December 19, 2011
Anthropologists have suggested early Homo was a meat-and-potatoes kind of hominid. Starting roughly 2.5 million years ago, early species of Homo were the first hominids to have brains bigger than an ape’s. But brains are expensive, metabolically speaking. To fuel their added brain power, these hominids probably introduced new energy-rich foods to their diet. Researchers have long pointed to meat as the critical food that allowed for this initial brain expansion; after all, stone tools useful for hunting and butchering appear in the archaeological record at this time. More recently, the significance of underground tubers has been highlighted. But another crucial food may have been honey. Alyssa Crittenden, a behavioral ecologist and nutritional anthropologist at the University of Nevada, Las Vegas, makes the case for the sweet liquid’s importance in the journal Food and Foodways.
Honey has several qualities that make it a super food, Crittenden points out. It’s very energy dense, about 80 to 95 percent sugar, and it’s a good source of the glucose needed to nurture brain development. Wild honey also contains traces of bee larvae, adding fat, protein, vitamins and minerals. And on top of that, it’s easy to digest. The nutritional benefits of honey are clear, but there is no concrete evidence in the fossil record of hominids eating honey; honey consumption doesn’t leave behind the kind of scraps that can fossilize the way that hunting and butchering does. So Crittenden relies on some indirect clues to bolster her argument.
First, the significance of honey to human evolution may be inferred from the fact that the sugary liquid is an important dietary staple for people around the world. In Paraguay, for example, the Ache believe honey is the second most important food in their diet, after game meat; honey can provide an Ache with more than 1,100 calories per day. Honey can constitute 80 percent of the calories consumed by the Efe pygmy people of the Congo and 15 percent of the diet of the Hadza of Tanzania. Furthermore, people go to great lengths to get honey. The Hadza often follow honeyguide birds to hives of stinging bees. The honey hunters then burn brush near the entrance of the beehive to smoke out the bees, who become confused and disarmed by the smoke. In Nepal, honey collectors climb bamboo ladders positioned on cliff faces to access nests tucked away in crevices. Ancient art verifies that honey consumption is not a recent phenomenon. Rock art depicting honeycombs, swarms of bees and honey collecting date to as many as 40,000 years ago. Such art has been found in Africa, Europe, Asia and Australia.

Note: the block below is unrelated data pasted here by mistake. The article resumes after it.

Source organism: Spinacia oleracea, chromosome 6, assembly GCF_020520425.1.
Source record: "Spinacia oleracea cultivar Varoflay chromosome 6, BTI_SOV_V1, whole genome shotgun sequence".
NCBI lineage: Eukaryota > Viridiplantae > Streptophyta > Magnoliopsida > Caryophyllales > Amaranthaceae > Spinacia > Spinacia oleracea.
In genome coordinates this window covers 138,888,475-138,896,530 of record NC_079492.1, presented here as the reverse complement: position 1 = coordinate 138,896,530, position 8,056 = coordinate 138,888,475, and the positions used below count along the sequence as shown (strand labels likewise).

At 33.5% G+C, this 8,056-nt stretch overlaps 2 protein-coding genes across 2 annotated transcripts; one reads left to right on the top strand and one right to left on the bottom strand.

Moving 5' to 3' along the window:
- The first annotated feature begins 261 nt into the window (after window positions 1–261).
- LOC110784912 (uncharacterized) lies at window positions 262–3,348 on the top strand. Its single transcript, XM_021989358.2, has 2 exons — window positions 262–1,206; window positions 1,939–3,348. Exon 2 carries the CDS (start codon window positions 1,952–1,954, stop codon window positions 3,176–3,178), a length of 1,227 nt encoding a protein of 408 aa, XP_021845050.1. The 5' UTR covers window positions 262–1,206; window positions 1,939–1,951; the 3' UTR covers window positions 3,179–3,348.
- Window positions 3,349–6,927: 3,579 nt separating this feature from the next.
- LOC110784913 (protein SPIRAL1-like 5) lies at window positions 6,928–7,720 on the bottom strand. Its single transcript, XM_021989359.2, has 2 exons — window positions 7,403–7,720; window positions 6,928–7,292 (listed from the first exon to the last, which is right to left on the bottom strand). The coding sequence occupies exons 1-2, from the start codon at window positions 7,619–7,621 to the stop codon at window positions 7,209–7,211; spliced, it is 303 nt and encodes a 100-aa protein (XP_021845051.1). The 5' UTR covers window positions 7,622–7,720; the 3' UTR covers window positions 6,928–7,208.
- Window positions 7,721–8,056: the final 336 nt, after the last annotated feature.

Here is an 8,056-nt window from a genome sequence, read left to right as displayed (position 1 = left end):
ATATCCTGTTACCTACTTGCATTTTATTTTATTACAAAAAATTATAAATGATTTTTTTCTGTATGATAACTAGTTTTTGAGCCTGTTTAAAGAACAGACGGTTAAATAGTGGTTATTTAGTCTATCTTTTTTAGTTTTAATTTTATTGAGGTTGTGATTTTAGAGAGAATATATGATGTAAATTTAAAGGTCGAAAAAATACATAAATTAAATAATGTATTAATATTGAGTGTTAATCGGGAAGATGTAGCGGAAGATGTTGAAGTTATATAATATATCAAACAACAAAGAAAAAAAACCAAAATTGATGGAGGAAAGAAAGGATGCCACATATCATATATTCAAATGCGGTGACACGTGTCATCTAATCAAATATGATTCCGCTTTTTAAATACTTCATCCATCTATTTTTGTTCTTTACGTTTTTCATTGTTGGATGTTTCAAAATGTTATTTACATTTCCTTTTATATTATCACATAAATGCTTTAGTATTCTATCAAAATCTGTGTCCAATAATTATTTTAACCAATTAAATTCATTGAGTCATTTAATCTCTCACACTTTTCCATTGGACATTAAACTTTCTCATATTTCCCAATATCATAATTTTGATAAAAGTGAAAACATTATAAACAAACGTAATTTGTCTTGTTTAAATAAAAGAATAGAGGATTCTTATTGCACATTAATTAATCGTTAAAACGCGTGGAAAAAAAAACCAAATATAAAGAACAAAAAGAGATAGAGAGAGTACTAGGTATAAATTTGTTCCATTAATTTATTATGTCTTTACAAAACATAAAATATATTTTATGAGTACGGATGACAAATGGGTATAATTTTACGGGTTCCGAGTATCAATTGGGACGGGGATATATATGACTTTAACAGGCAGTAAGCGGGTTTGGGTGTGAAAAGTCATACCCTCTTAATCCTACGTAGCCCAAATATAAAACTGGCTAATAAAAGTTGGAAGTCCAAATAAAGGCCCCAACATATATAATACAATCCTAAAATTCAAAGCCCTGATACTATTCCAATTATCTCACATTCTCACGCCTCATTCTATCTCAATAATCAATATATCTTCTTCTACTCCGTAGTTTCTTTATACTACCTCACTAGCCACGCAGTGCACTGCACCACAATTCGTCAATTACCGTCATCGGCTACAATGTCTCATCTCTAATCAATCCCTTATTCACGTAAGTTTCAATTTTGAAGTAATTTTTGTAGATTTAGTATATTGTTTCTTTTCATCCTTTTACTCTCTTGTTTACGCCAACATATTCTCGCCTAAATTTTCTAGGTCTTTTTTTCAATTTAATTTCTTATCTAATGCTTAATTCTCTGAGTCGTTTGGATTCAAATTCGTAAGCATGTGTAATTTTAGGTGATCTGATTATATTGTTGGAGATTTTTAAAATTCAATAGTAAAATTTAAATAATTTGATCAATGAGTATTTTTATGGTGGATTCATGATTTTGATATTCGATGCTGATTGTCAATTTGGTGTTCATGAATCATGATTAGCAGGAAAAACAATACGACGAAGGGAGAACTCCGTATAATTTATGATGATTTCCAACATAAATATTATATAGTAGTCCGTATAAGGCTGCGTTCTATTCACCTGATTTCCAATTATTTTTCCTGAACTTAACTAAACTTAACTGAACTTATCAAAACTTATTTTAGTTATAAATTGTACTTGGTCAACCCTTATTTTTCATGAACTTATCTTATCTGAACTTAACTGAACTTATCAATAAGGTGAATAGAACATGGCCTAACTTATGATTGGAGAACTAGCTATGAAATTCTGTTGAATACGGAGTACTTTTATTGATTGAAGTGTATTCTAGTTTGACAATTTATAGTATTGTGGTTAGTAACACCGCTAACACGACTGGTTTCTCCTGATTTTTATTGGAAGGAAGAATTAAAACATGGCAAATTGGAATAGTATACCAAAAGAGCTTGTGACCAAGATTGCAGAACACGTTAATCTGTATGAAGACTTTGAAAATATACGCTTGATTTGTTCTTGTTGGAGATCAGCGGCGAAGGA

Our primate cousins are another line of evidence. A variety of monkeys and apes eat honey today. Baboons and macaques, for example, use their hands and mouths to harvest honey from the nests of stingless bees. Orangutans, gorillas and chimpanzees also like honey and bee larvae, often using sticks to extract the food from hives. If these primates are able to procure honey, Crittenden says, “it is highly likely that early hominids were at least as capable of honey collection.” Like modern apes, australopithecines may have used sticks to retrieve honey. Honey may have become a larger component of the diet with the invention of stone tools, which would have allowed our ancestors to more easily open beehives, Crittenden says. “Their success rates would have skyrocketed.” Later, exactly when is debatable, mastering fire may have allowed hominids to smoke out stinging bees, as modern people do, making it even easier to collect honey.
Although Crittenden thinks honey was a critical food that allowed for brain expansion, she acknowledges it wasn’t the only food. Our ancestors were omnivores, she says. Meat, tubers, honey—and perhaps other foods—all helped hominids evolve their most notable feature.
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